NEW YORK - After numerous allegations about liberal bias at the broadcast networks, an intriguing hourlong "20/20" grants airtime for five religious conservatives to explain their belief in Christianity's central miracle, the bodily Resurrection of Jesus Christ from the grave.
ABC's "Resurrection" program airing 10 p.m. Friday (WJBF-TV, Channel 6) also brings on liberal theologians to dismiss the Easter story as a misunderstanding or a myth rather than literal history.
The timing of "Resurrection," with correspondent Elizabeth Vargas, is odd and indicative:
- Odd because it comes nearly eight weeks after Easter (three weeks if you're Orthodox). However, this allowed for rousing scenes from this year's celebrations of the Resurrection in Jerusalem and California.
- Indicative because this is sweeps month, putting millions of ad dollars at stake in the networks' scheduling roulette. ABC is betting that Jesus might overcome CBS' "Daytime Emmy Awards" and NBC's "Law and Order: Trial By Jury."
This counter-programming was perhaps inspired by the initial ratings (which later plummeted) for NBC's "Revelations" miniseries, a rip-off of those purportedly biblical "Left Behind" novels about the End Times.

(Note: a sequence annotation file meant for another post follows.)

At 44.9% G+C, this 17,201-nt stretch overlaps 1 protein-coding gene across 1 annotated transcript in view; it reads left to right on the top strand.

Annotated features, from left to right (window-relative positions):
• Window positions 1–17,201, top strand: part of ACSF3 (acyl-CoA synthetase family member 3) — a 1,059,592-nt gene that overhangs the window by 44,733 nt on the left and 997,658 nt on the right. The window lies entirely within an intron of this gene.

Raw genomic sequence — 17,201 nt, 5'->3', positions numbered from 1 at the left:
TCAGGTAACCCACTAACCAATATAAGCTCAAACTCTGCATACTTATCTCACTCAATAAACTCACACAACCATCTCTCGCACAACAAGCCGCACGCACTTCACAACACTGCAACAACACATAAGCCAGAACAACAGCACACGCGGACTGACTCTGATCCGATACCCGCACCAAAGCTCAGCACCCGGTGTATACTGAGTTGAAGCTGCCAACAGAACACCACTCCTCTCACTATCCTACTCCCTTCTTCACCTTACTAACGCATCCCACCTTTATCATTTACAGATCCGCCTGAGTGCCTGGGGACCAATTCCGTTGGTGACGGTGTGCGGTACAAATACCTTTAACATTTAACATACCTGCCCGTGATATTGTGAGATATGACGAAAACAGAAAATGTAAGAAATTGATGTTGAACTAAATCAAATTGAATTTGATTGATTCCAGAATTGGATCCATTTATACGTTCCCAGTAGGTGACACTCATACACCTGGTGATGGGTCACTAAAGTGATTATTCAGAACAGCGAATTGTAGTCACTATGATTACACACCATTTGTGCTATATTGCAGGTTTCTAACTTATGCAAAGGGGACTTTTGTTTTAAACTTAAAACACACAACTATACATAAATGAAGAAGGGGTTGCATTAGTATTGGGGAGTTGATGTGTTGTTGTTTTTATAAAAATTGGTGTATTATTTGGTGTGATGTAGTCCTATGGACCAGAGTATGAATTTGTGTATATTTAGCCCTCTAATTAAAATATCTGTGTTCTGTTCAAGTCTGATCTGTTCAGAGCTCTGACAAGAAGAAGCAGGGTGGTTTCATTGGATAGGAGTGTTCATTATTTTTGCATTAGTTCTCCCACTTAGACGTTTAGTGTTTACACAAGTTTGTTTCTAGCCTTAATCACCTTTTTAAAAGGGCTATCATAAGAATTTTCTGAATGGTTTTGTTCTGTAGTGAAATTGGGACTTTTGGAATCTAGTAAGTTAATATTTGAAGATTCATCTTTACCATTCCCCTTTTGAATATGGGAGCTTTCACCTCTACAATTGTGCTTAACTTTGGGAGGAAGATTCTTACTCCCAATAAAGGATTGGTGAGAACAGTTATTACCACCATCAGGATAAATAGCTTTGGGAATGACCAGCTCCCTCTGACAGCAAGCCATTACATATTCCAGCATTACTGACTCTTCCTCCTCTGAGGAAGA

Or perhaps the inspiration was the novel "The Da Vinci Code," which provided the springboard for a 2003 Vargas project that was more showbiz than newsbiz. Vargas spent a full hour examining whether Jesus married Mary Magdalene who then ran off to France with their offspring.
"Resurrection" features U.S. evangelical stars like William Lane Craig who find a good historical case for physical Resurrection and Christian liberals like the University of Notre Dame's Rev. Richard McBrien - who figures if an Easter photo had been taken, Jesus wouldn't have shown up on the film.
Another Catholic, the Rev. Jerome Murphy-O'Connor, genially spoofs the idea that the disciples were simply fooling themselves and felt: "Why don't we think happy thoughts?"
Included are the observations of historians Albert Baumgarten of Bar Ilan University and Daniel Schwartz of Hebrew University, Jews who don't accept Jesus' Resurrection. Baumgarten maintains Jesus' tomb was empty and notes the Jesus movement's astonishing expansion while one would have expected it to collapse once the leader died. Both phenomena demand explanation, he thinks.
Something extraordinary convinced the disciples that Jesus was alive, Vargas concludes. The conservatives say it was his physical appearances.
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